This is the method favoured by PUMA’s navigator Andrew Cape but with a novel calculus factored in. True to his Australian roots, “Capey” has an Excel spreadsheet which breaks the Distance To Finish (DTF) into the number of “Hobarts” (the 620-mile Sydney to Hobart Race) to go.

Using Capey’s Sydney to Hobart system, Deppe has worked out that PUMA has “about 19.2 Hobarts to go”.

Then there is the “prison countdown” system. Deppe explains: “On the wall in the media station I have the days and weeks marked off with marker pen, every sixth day I put a line thru and start the next row, I can tell you that since we left Newport Rhode Island on what we called Leg 0 we have spent 70 full days on this boat and since Alicante its been 61 days. This leg to Rio will reduce my 140-day sentence significantly.”

By the 16:00 GMT Position Report, our Race Viewer showed leader Ericsson 4 making good its great escape from the pack with 897 miles – nearly one and a half “Hobarts” – ticked off on this leg.

E4 held a 15-mile lead over second-placed PUMA while Ericsson 3 (+66 Distance To Leader) had stretched her advantage over Green Dragon to 18 miles. E3’s fellow late beginner, Telefonica Blue was a further 119 miles adrift.

'We are sailing a course which is best for us’

“We are staying honest with ourselves and sailing a course which we think is best for us – even if it is similar to the others,” explained Tom Addis Telefonica Blue’s navigator. “Better and less risky opportunities will arise further down the track I am sure.”

Elsewhere, there is talk that the past 48 hours have been exhilarating and tough in equal measure. Witness this from Ericsson 4 trimmer Horacio Carabelli.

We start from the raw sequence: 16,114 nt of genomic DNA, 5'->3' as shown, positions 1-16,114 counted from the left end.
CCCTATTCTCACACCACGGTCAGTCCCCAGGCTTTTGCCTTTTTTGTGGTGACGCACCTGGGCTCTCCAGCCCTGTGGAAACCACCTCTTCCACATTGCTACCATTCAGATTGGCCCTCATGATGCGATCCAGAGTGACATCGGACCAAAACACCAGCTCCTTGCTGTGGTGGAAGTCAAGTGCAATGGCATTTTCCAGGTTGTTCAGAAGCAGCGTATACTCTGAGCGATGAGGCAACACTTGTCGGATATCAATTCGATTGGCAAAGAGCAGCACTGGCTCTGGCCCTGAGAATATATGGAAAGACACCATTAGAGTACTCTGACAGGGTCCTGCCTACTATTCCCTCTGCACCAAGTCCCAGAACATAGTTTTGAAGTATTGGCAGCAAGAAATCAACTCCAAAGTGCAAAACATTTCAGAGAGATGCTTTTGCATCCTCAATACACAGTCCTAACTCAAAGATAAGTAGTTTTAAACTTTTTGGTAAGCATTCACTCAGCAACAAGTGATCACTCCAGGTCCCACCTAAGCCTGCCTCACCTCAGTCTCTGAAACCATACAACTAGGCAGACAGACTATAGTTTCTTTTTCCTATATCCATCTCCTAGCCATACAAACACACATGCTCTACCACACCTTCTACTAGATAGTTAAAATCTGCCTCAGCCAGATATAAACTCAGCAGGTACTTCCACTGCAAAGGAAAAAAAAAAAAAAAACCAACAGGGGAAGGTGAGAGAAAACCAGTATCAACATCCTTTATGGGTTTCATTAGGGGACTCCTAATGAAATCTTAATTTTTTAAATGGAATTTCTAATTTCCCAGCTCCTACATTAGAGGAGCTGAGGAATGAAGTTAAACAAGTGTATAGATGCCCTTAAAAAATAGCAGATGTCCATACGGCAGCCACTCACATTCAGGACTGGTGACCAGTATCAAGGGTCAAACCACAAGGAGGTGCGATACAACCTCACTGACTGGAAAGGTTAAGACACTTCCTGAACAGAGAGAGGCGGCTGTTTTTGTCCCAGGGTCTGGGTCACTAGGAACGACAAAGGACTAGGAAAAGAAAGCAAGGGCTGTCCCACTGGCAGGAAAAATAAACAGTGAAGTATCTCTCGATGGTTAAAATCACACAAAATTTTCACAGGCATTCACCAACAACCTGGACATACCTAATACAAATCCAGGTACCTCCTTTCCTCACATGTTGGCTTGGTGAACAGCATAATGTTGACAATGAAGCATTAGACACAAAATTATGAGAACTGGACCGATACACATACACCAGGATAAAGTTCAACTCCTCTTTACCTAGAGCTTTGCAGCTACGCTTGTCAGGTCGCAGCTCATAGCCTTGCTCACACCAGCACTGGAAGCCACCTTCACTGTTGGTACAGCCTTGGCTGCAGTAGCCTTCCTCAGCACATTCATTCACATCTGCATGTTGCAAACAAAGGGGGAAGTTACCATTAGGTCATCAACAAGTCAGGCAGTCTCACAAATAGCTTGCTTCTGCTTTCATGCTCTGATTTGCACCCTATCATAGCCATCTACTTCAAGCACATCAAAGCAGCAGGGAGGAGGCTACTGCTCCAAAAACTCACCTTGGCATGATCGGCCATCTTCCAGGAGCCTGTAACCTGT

“We have been blasting through the Yellow Sea in the high 20s, really cold on deck with gusts over 30-knots, I was already using all the equipment I have prepared to go deep in the South! (A good test so I can improve it for when we are there).

"Approaching the southern Islands of Japan, we had the relief of the high temperatures of the current, pretty amazing – probably hitting 20deg C which makes it a real pleasure to be hit by the constant spray and tons off water coming over the deck, at least this makes the second night a bit less stressful.”

Meanwhile, E4 team-mate Guy Salter, described the cold as like “being stabbed with a dagger.”

And from Ericsson 3 navigator Aksel Magdal. "We have a few rough days and nights in front of us with a lot of reaching,” he wrote. "For the moment it's all about endurance.”

We end with a graphic description of life on board from PUMA skipper Ken Read. And a plea. “To anyone at Volvo Race headquarters … before I get into my daily ritual I have a request,” he wrote. “Could you please consider starting us in a weather window that doesn't knock our socks off for the first few days of a 12,300-mile leg?

"I know this may be a lot to ask, but Dear Lord, the last couple days have been stressful. On the minds and the bodies and the boats. I know, I know this can't happen but it sounded good anyway.”

You may have just earned yourself some detention there Master Read.

Volvo Ocean Race